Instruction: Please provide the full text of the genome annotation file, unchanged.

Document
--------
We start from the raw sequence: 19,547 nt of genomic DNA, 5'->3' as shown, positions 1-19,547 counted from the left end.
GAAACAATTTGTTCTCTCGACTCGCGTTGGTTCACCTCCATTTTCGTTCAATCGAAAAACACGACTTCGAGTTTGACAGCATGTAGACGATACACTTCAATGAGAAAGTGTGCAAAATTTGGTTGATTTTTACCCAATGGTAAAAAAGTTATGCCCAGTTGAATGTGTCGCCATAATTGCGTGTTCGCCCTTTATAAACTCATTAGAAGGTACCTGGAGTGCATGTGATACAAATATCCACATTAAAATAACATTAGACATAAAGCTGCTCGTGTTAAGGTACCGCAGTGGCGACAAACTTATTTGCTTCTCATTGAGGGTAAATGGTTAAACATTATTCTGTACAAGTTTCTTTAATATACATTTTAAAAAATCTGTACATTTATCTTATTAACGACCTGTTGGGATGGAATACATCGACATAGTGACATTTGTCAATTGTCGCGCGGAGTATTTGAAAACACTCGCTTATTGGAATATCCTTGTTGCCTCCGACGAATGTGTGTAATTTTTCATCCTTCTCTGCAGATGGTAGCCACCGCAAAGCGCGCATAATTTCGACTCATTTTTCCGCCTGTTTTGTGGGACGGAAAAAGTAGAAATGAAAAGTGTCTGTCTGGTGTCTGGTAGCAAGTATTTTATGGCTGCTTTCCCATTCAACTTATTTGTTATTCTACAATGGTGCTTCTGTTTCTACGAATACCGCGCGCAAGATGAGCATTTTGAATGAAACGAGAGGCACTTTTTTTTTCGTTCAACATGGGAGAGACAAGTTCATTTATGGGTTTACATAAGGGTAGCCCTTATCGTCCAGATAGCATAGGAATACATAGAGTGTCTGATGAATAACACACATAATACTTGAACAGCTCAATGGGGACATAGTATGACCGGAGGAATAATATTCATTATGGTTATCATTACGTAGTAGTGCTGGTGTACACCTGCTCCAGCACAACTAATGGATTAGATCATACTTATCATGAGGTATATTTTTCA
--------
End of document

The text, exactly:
We start from the raw sequence: 19,547 nt of genomic DNA, 5'->3' as shown, positions 1-19,547 counted from the left end.
GAAACAATTTGTTCTCTCGACTCGCGTTGGTTCACCTCCATTTTCGTTCAATCGAAAAACACGACTTCGAGTTTGACAGCATGTAGACGATACACTTCAATGAGAAAGTGTGCAAAATTTGGTTGATTTTTACCCAATGGTAAAAAAGTTATGCCCAGTTGAATGTGTCGCCATAATTGCGTGTTCGCCCTTTATAAACTCATTAGAAGGTACCTGGAGTGCATGTGATACAAATATCCACATTAAAATAACATTAGACATAAAGCTGCTCGTGTTAAGGTACCGCAGTGGCGACAAACTTATTTGCTTCTCATTGAGGGTAAATGGTTAAACATTATTCTGTACAAGTTTCTTTAATATACATTTTAAAAAATCTGTACATTTATCTTATTAACGACCTGTTGGGATGGAATACATCGACATAGTGACATTTGTCAATTGTCGCGCGGAGTATTTGAAAACACTCGCTTATTGGAATATCCTTGTTGCCTCCGACGAATGTGTGTAATTTTTCATCCTTCTCTGCAGATGGTAGCCACCGCAAAGCGCGCATAATTTCGACTCATTTTTCCGCCTGTTTTGTGGGACGGAAAAAGTAGAAATGAAAAGTGTCTGTCTGGTGTCTGGTAGCAAGTATTTTATGGCTGCTTTCCCATTCAACTTATTTGTTATTCTACAATGGTGCTTCTGTTTCTACGAATACCGCGCGCAAGATGAGCATTTTGAATGAAACGAGAGGCACTTTTTTTTTCGTTCAACATGGGAGAGACAAGTTCATTTATGGGTTTACATAAGGGTAGCCCTTATCGTCCAGATAGCATAGGAATACATAGAGTGTCTGATGAATAACACACATAATACTTGAACAGCTCAATGGGGACATAGTATGACCGGAGGAATAATATTCATTATGGTTATCATTACGTAGTAGTGCTGGTGTACACCTGCTCCAGCACAACTAATGGATTAGATCATACTTATCATGAGGTATATTTTTCA